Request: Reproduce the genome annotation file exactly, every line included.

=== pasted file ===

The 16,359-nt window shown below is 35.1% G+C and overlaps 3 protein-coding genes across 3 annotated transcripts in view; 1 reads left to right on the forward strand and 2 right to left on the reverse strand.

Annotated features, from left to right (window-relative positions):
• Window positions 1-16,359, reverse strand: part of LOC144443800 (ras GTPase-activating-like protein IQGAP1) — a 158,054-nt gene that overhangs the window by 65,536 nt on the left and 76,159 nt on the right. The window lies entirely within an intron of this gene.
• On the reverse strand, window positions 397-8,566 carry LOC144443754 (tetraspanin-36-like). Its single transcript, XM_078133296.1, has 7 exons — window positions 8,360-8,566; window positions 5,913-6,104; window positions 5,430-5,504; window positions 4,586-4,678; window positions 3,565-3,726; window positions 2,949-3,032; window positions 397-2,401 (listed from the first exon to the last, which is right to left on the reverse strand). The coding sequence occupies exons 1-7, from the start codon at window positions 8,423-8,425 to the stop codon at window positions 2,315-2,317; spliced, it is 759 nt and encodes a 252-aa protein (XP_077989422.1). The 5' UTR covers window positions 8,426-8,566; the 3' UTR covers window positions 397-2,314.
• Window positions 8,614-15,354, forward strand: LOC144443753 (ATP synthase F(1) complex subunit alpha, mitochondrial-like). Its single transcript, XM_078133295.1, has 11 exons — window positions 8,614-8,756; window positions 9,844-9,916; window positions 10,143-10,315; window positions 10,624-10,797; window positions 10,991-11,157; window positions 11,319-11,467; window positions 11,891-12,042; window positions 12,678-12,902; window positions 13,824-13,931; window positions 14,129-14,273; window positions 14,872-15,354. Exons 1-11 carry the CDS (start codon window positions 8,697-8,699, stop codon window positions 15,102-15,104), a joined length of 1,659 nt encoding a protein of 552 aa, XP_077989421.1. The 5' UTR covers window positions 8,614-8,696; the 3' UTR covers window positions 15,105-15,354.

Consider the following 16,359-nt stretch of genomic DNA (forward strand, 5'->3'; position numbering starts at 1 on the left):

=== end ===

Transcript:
The 16,359-nt window shown below is 35.1% G+C and overlaps 3 protein-coding genes across 3 annotated transcripts in view; 1 reads left to right on the forward strand and 2 right to left on the reverse strand.

Annotated features, from left to right (window-relative positions):
• Window positions 1-16,359, reverse strand: part of LOC144443800 (ras GTPase-activating-like protein IQGAP1) — a 158,054-nt gene that overhangs the window by 65,536 nt on the left and 76,159 nt on the right. The window lies entirely within an intron of this gene.
• On the reverse strand, window positions 397-8,566 carry LOC144443754 (tetraspanin-36-like). Its single transcript, XM_078133296.1, has 7 exons — window positions 8,360-8,566; window positions 5,913-6,104; window positions 5,430-5,504; window positions 4,586-4,678; window positions 3,565-3,726; window positions 2,949-3,032; window positions 397-2,401 (listed from the first exon to the last, which is right to left on the reverse strand). The coding sequence occupies exons 1-7, from the start codon at window positions 8,423-8,425 to the stop codon at window positions 2,315-2,317; spliced, it is 759 nt and encodes a 252-aa protein (XP_077989422.1). The 5' UTR covers window positions 8,426-8,566; the 3' UTR covers window positions 397-2,314.
• Window positions 8,614-15,354, forward strand: LOC144443753 (ATP synthase F(1) complex subunit alpha, mitochondrial-like). Its single transcript, XM_078133295.1, has 11 exons — window positions 8,614-8,756; window positions 9,844-9,916; window positions 10,143-10,315; window positions 10,624-10,797; window positions 10,991-11,157; window positions 11,319-11,467; window positions 11,891-12,042; window positions 12,678-12,902; window positions 13,824-13,931; window positions 14,129-14,273; window positions 14,872-15,354. Exons 1-11 carry the CDS (start codon window positions 8,697-8,699, stop codon window positions 15,102-15,104), a joined length of 1,659 nt encoding a protein of 552 aa, XP_077989421.1. The 5' UTR covers window positions 8,614-8,696; the 3' UTR covers window positions 15,105-15,354.

Consider the following 16,359-nt stretch of genomic DNA (forward strand, 5'->3'; position numbering starts at 1 on the left):